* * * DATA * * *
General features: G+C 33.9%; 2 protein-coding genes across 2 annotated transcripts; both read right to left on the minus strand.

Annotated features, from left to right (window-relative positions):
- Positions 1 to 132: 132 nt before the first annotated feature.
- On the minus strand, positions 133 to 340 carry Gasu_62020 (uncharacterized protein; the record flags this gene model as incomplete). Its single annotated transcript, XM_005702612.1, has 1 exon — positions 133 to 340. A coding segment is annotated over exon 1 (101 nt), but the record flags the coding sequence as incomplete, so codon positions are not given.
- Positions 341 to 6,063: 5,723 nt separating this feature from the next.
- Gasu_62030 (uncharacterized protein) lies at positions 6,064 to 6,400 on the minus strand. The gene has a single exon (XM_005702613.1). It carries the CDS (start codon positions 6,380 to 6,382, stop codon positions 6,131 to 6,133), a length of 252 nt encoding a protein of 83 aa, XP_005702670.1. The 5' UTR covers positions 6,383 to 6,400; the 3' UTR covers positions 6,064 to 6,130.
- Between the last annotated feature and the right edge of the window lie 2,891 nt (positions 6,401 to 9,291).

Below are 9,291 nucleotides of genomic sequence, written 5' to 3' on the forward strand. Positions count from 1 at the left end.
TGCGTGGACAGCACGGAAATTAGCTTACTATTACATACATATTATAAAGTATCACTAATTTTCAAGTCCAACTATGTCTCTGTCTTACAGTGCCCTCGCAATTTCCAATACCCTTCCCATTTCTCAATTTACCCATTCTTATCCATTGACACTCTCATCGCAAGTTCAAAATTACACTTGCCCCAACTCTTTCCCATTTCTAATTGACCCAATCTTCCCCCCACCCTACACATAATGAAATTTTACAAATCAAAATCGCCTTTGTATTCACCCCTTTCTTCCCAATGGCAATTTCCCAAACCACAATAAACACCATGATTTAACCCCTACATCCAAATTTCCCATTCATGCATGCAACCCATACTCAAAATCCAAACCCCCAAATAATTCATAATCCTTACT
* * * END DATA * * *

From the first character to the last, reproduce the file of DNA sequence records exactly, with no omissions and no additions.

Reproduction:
General features: G+C 33.9%; 2 protein-coding genes across 2 annotated transcripts; both read right to left on the minus strand.

Annotated features, from left to right (window-relative positions):
- Positions 1 to 132: 132 nt before the first annotated feature.
- On the minus strand, positions 133 to 340 carry Gasu_62020 (uncharacterized protein; the record flags this gene model as incomplete). Its single annotated transcript, XM_005702612.1, has 1 exon — positions 133 to 340. A coding segment is annotated over exon 1 (101 nt), but the record flags the coding sequence as incomplete, so codon positions are not given.
- Positions 341 to 6,063: 5,723 nt separating this feature from the next.
- Gasu_62030 (uncharacterized protein) lies at positions 6,064 to 6,400 on the minus strand. The gene has a single exon (XM_005702613.1). It carries the CDS (start codon positions 6,380 to 6,382, stop codon positions 6,131 to 6,133), a length of 252 nt encoding a protein of 83 aa, XP_005702670.1. The 5' UTR covers positions 6,383 to 6,400; the 3' UTR covers positions 6,064 to 6,130.
- Between the last annotated feature and the right edge of the window lie 2,891 nt (positions 6,401 to 9,291).

Below are 9,291 nucleotides of genomic sequence, written 5' to 3' on the forward strand. Positions count from 1 at the left end.
TGCGTGGACAGCACGGAAATTAGCTTACTATTACATACATATTATAAAGTATCACTAATTTTCAAGTCCAACTATGTCTCTGTCTTACAGTGCCCTCGCAATTTCCAATACCCTTCCCATTTCTCAATTTACCCATTCTTATCCATTGACACTCTCATCGCAAGTTCAAAATTACACTTGCCCCAACTCTTTCCCATTTCTAATTGACCCAATCTTCCCCCCACCCTACACATAATGAAATTTTACAAATCAAAATCGCCTTTGTATTCACCCCTTTCTTCCCAATGGCAATTTCCCAAACCACAATAAACACCATGATTTAACCCCTACATCCAAATTTCCCATTCATGCATGCAACCCATACTCAAAATCCAAACCCCCAAATAATTCATAATCCTTACT